by Edgar Berdahl
We can affect the world directly by using actuators. Some extra parts are involved because actuators generally require that relatively large currents flow through them in order to provide relatively large forces. The signal flow diagram including a force signal generator, power amplifier, and actuator is shown below.
- 1 Acoustic System Actuators
- 2 Haptic System Actuators
Acoustic System Actuators
Often we would like to induce vibrations spanning the entire range of human hearing. Here we explain how to induce these vibrations in air and in structures. Here is one particularly small but powerful audio power amplifier.
Vibrations in Air
Loudspeaker drivers convert an electrical signal into pressure waves in air. These are quite common, so we refer the reader to Hyperphysics and Wikipedia. Since loudspeaker drivers are usually linear actuators, their maximum displacement is usually limited.
Vibrations in Structures
Lorentz Force Actuator
The Lorentz force is the force on an electrical current carrier in the presence of a magnetic field. Any element can be actuated according to the Lorentz force if an electrical current can be passed along it.
We present the example of actuating a vibrating string. An electrically conductive vibrating string is placed between two permanent magnets. Notice that the ﬁeld ﬂowing from the north pole of the upper magnet to the south pole of the lower magnet is much less focused.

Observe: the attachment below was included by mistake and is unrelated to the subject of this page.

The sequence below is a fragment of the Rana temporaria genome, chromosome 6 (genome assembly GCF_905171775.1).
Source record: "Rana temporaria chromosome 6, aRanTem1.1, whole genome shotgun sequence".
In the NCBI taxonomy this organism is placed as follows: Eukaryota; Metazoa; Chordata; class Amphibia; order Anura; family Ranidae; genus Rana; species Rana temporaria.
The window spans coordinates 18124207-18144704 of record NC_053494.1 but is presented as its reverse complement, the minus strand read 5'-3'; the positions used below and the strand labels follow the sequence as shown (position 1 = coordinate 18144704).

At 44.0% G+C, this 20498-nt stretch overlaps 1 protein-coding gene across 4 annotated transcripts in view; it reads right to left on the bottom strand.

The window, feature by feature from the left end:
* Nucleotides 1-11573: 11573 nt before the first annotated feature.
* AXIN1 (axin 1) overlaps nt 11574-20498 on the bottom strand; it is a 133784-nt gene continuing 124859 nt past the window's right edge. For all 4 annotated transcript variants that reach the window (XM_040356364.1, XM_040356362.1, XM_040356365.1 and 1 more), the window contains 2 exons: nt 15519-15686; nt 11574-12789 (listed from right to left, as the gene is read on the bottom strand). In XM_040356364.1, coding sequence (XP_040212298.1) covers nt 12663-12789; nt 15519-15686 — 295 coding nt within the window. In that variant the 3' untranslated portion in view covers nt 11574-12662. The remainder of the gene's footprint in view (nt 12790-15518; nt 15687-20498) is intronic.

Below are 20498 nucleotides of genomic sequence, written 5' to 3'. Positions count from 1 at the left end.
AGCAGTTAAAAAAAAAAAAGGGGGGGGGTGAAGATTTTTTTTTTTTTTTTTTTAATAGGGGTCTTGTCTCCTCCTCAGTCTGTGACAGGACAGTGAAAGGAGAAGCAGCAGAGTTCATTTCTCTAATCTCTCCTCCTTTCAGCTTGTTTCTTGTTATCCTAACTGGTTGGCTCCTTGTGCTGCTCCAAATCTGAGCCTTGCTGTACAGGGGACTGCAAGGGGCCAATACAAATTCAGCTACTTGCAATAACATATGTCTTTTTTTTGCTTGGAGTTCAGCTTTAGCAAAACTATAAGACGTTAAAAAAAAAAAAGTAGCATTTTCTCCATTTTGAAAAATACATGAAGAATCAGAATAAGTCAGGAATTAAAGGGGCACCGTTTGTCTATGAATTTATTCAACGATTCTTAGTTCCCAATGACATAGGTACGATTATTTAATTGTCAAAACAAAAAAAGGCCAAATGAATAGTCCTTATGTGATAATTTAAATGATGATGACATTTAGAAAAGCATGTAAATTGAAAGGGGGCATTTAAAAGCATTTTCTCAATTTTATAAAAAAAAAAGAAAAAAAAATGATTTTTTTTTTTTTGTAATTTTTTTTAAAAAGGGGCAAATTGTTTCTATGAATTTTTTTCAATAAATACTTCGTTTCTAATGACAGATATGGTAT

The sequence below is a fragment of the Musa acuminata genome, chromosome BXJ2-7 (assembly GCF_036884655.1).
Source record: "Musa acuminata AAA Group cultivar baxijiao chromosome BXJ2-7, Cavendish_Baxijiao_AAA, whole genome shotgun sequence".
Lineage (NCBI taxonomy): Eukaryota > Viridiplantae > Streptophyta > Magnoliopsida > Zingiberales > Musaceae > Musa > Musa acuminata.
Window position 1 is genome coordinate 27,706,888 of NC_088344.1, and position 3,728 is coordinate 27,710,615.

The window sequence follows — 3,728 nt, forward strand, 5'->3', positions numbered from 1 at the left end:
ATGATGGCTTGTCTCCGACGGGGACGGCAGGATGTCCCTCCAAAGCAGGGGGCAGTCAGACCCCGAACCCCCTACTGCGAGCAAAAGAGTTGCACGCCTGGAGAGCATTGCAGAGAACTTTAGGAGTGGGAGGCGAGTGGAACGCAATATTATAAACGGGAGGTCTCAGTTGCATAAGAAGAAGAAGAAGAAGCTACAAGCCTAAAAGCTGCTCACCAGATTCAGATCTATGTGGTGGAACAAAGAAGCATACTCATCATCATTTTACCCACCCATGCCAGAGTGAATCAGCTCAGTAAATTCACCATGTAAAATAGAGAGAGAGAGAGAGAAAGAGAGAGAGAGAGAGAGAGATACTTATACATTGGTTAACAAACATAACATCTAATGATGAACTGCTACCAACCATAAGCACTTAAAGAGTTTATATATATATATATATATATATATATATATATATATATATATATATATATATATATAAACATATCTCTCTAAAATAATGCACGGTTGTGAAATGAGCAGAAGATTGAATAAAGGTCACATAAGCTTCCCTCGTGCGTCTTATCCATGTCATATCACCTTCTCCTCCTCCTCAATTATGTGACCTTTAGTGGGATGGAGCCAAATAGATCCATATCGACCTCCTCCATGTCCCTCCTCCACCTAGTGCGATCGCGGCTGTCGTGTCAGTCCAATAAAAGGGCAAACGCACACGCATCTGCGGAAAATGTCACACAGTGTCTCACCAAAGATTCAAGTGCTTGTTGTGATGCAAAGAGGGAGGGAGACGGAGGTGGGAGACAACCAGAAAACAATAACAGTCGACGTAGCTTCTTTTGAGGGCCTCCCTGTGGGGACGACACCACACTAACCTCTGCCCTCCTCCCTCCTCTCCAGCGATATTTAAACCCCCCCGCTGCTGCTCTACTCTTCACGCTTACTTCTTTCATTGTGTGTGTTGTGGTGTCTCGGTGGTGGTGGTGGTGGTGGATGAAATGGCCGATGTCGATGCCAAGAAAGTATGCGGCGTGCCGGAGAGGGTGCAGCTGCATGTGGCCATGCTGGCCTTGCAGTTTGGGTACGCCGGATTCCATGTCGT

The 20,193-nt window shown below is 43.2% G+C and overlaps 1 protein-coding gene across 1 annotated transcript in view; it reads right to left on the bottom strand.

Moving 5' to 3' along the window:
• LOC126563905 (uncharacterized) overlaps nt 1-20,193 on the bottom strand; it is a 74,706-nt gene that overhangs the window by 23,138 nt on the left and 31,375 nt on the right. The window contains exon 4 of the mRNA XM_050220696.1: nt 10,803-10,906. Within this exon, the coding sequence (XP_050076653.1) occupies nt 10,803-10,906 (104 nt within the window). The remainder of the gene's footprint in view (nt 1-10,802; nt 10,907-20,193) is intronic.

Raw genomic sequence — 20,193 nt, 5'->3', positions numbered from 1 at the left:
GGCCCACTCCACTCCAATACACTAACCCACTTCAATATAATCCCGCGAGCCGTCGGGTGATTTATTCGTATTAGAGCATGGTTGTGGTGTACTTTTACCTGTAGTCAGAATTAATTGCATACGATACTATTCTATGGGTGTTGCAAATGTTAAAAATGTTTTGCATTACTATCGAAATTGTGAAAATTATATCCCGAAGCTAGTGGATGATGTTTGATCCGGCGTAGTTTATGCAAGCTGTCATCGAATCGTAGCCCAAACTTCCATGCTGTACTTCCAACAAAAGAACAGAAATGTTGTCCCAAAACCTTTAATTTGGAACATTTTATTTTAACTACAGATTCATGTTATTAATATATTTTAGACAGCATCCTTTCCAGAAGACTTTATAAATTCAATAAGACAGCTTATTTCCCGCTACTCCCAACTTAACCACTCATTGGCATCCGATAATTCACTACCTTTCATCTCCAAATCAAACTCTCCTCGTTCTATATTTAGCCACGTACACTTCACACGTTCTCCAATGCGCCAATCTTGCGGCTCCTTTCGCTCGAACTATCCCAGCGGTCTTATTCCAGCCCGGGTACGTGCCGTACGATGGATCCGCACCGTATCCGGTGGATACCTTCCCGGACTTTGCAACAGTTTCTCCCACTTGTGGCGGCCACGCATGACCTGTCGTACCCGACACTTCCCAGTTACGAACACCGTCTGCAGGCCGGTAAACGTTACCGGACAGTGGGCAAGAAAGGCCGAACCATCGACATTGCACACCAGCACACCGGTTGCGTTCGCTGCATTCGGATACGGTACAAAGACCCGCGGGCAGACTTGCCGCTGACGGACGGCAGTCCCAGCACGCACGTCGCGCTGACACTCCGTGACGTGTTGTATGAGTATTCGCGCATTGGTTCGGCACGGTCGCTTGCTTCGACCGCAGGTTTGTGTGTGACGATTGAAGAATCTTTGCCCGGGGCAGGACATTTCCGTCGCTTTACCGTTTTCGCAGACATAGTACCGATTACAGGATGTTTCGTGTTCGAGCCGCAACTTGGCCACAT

For simplicity of analysis, we assume that the magnetic ﬁeld B is completely uniform in between the magnets. Since the field flowing back is so much less focused, we also assume that it never ﬂows back to complete the magnetic circuit:
Then the force on the string is F= LAI × B
A piece of wire of only about 1m in length has a relatively low resistance. In order to connect it to the output of a typical audio power ampliﬁer, it must be placed in series with power resistors to avoid overloading the audio ampliﬁer’s output. The next two figures show a realization in the laboratory.
The other electrodynamic actuators described here such as woofers, shakers, servomotors, solenoids, etc. operate according to this principle.
Replacing one of the permanent magnets with an electromagnet. The direction of the current through the coil determines whether the two magnets attract or repell one another:
What if you want to actuate something that isn't a magnet? Most efficient solution: glue a small neodymium magnet to the object that is to be actuated. Alternate solution: if the object is ferrous (magnetically "sticky" aka magnetizable such as iron or steel), then the object to be actuated can be magnetized by placing it in the neighborhood of a magnet. The E-Bow and the Sustainiac use this principle to actuate guitar strings.